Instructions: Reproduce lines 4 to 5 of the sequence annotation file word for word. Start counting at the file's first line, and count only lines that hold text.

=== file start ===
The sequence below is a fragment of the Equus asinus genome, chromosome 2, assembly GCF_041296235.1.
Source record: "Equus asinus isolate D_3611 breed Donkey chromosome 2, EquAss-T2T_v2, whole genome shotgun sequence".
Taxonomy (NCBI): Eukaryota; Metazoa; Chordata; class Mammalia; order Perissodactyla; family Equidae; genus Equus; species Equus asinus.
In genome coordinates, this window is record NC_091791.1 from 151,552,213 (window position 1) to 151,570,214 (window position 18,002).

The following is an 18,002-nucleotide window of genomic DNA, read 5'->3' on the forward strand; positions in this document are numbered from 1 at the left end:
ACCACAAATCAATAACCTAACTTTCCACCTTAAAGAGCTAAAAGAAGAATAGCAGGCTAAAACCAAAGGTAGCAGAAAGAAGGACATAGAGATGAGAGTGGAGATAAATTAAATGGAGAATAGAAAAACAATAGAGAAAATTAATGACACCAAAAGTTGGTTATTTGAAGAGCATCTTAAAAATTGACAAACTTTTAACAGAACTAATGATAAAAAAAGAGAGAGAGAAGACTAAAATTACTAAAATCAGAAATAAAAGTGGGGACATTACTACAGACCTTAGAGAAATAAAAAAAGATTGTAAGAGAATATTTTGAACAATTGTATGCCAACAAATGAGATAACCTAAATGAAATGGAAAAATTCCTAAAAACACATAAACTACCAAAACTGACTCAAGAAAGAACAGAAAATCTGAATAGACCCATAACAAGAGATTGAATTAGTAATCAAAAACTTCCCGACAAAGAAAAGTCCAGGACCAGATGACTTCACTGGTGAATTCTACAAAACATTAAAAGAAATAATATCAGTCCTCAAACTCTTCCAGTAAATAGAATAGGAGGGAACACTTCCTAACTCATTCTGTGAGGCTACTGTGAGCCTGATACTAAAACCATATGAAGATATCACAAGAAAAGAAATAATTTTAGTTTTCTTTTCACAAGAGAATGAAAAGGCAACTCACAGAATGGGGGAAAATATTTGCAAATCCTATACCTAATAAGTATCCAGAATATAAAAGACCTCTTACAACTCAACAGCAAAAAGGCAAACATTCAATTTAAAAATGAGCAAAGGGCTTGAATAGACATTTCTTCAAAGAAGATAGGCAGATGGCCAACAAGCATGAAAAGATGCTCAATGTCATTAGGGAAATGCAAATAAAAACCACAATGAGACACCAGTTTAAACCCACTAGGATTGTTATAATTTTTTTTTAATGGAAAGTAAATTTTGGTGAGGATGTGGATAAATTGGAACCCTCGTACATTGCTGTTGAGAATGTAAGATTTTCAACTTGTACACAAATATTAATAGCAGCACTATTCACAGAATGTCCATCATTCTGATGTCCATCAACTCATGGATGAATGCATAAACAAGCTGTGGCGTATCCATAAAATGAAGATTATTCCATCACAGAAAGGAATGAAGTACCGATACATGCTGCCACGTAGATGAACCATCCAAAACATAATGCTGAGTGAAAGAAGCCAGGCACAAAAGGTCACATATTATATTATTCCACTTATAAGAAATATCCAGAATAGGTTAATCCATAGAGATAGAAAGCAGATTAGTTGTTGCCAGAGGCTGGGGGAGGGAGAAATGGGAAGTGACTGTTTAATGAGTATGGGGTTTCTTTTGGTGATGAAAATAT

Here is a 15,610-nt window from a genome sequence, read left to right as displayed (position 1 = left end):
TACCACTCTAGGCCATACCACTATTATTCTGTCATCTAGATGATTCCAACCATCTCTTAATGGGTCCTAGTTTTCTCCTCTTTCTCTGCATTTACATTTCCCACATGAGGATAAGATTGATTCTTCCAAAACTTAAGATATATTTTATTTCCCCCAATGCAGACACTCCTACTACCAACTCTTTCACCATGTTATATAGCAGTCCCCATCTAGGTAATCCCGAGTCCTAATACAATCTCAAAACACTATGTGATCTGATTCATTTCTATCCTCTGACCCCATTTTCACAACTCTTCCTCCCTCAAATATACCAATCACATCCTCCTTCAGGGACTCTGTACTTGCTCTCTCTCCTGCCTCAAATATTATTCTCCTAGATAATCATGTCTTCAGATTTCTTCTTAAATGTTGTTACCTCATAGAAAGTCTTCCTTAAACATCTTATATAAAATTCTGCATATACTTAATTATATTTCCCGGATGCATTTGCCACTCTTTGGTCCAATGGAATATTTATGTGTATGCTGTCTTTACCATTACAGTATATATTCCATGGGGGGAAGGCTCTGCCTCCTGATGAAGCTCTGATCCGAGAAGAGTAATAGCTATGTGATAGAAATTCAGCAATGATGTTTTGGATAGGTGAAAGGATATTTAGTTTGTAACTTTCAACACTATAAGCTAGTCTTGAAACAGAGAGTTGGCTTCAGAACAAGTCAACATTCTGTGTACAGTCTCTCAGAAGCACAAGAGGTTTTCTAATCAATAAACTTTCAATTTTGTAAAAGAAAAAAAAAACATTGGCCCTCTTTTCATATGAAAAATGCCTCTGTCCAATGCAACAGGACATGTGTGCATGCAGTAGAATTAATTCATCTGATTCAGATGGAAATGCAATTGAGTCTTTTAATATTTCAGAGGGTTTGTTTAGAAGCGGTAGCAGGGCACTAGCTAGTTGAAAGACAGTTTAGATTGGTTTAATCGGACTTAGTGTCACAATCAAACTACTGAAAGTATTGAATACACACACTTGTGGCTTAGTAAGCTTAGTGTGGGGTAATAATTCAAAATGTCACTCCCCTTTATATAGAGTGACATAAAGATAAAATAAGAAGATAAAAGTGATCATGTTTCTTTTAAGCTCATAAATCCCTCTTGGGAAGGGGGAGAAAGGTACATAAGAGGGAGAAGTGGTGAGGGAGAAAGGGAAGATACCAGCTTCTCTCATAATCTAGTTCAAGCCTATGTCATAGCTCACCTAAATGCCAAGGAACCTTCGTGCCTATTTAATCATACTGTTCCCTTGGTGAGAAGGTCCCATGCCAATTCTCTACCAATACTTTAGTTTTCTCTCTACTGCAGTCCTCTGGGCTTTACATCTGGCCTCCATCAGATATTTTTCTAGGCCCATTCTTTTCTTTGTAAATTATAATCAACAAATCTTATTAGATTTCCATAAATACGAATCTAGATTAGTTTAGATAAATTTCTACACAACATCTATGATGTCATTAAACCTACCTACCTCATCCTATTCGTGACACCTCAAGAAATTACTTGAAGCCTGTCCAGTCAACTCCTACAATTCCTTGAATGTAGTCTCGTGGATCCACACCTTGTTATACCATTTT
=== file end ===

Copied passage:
In genome coordinates, this window is record NC_091791.1 from 151,552,213 (window position 1) to 151,570,214 (window position 18,002).

The following is an 18,002-nucleotide window of genomic DNA, read 5'->3' on the forward strand; positions in this document are numbered from 1 at the left end: